• Social Interaction and Pain

      Jenne, Carleigh; Keller, Asaf (2020)
      Chronic pain is the most common cause of disability. Progress in research to alleviate pain is hampered by the fact that metrics for studying pain in animal models are controversial. Rodents highly value social interactions, preferring them even over drugs of abuse or other hedonic rewards. Here, I tested the hypothesis that pain will reduce preference for social interaction, thereby offering a novel tool to quantify pain behaviors. After training rats to self-administer social interaction, I found that acute pain causes devaluation of social interaction. This devaluation was specific to social interaction, because after training rats to self-administer food, acute pain elicited no change in valuation for food self-administration. My findings display the importance of social interaction in pain behaviors, and suggest a novel metric for pain studies.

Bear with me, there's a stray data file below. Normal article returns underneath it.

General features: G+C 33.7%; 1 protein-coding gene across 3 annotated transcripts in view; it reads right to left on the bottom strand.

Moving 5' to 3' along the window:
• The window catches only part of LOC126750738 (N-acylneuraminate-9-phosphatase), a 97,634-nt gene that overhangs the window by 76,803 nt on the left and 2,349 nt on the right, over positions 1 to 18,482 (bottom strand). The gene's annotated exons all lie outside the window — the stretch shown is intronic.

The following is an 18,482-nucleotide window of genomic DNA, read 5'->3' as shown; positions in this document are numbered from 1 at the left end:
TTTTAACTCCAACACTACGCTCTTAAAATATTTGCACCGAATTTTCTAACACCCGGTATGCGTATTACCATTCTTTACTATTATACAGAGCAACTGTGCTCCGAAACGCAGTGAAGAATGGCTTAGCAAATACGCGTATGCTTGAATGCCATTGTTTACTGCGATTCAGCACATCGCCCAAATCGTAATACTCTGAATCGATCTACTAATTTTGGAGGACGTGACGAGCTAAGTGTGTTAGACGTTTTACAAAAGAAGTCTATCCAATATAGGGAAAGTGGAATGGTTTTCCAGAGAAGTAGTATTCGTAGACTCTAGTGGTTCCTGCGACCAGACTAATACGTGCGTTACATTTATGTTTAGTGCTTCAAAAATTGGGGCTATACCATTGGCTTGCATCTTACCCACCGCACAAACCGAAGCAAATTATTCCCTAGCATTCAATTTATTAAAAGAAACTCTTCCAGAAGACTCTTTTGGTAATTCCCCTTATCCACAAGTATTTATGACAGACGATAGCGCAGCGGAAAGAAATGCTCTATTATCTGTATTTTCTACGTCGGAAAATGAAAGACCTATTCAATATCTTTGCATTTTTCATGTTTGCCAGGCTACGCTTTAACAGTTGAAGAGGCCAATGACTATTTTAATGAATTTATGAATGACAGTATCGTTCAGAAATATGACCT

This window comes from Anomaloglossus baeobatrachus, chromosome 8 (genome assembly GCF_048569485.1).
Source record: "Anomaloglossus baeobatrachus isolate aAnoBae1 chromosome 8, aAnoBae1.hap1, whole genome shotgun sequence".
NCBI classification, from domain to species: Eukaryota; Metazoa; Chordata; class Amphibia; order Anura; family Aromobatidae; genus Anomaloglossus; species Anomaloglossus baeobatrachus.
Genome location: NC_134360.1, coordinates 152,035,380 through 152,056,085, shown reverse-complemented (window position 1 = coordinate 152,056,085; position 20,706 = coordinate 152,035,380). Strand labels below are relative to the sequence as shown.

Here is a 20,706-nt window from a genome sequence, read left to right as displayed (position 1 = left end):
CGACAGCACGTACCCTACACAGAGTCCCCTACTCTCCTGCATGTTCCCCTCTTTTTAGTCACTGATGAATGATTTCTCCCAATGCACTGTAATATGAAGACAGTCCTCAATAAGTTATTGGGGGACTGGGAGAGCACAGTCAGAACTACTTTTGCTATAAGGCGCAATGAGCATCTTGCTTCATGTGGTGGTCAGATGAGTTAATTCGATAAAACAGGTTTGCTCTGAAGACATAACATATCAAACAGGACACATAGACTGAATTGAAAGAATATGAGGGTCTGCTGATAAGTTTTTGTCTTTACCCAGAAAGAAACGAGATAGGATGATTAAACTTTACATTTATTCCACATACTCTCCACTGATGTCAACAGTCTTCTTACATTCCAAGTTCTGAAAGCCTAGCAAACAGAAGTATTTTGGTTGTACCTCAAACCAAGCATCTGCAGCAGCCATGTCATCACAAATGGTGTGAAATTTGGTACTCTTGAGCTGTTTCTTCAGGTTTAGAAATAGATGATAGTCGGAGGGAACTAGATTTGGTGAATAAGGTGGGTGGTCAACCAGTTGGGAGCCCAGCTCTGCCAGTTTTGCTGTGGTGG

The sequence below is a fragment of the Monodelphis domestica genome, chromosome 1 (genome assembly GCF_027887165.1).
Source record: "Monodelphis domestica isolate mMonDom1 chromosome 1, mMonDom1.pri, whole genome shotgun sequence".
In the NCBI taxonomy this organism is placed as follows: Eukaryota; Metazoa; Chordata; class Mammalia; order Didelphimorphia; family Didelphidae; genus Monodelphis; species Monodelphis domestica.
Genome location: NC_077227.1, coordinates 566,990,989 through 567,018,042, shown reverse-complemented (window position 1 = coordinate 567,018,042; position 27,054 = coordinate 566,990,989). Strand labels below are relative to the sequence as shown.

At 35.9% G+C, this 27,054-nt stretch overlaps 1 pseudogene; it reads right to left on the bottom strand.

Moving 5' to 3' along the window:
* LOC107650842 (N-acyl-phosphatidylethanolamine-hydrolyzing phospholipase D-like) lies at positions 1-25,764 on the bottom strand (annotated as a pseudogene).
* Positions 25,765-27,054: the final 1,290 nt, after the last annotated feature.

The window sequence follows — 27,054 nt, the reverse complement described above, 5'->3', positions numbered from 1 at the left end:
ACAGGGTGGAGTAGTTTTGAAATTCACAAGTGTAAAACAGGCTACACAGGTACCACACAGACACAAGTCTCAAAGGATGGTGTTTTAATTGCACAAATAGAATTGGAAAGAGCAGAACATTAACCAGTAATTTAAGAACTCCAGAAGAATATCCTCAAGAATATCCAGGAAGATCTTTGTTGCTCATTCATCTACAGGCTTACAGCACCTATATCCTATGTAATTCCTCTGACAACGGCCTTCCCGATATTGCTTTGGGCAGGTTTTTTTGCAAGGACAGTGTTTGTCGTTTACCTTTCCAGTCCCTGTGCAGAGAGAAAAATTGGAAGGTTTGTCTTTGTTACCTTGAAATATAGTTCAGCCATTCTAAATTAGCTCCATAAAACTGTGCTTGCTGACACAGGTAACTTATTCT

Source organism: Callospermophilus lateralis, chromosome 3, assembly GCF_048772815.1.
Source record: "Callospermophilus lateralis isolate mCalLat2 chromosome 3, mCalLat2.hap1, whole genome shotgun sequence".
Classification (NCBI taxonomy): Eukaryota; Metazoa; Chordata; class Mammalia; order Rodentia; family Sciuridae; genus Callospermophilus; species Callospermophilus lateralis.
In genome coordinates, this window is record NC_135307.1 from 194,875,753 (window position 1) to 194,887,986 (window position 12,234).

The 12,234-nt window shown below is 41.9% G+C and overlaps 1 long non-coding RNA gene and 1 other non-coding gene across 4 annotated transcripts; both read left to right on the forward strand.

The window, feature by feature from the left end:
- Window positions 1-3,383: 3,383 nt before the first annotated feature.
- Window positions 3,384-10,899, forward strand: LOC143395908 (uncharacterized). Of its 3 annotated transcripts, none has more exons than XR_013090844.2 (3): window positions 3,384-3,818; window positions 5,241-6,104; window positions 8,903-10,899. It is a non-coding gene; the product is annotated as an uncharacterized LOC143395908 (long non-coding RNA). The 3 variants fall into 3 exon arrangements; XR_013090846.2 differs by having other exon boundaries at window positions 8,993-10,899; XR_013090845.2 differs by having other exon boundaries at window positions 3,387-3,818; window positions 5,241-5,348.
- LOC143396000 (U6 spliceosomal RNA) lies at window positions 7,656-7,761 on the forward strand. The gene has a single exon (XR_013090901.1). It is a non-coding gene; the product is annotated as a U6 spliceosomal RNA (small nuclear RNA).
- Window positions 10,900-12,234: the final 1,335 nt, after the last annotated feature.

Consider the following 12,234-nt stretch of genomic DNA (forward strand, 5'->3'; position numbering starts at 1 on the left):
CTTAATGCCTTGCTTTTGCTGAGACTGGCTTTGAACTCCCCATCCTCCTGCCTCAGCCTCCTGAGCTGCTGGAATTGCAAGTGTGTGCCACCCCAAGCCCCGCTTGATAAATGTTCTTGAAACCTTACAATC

• Investigating the Role of Metastasis Suppressor 1 (MTSS1/MIM) in Cancer Biology

      Baxter, Shaneen; Zhan, Steven (2020)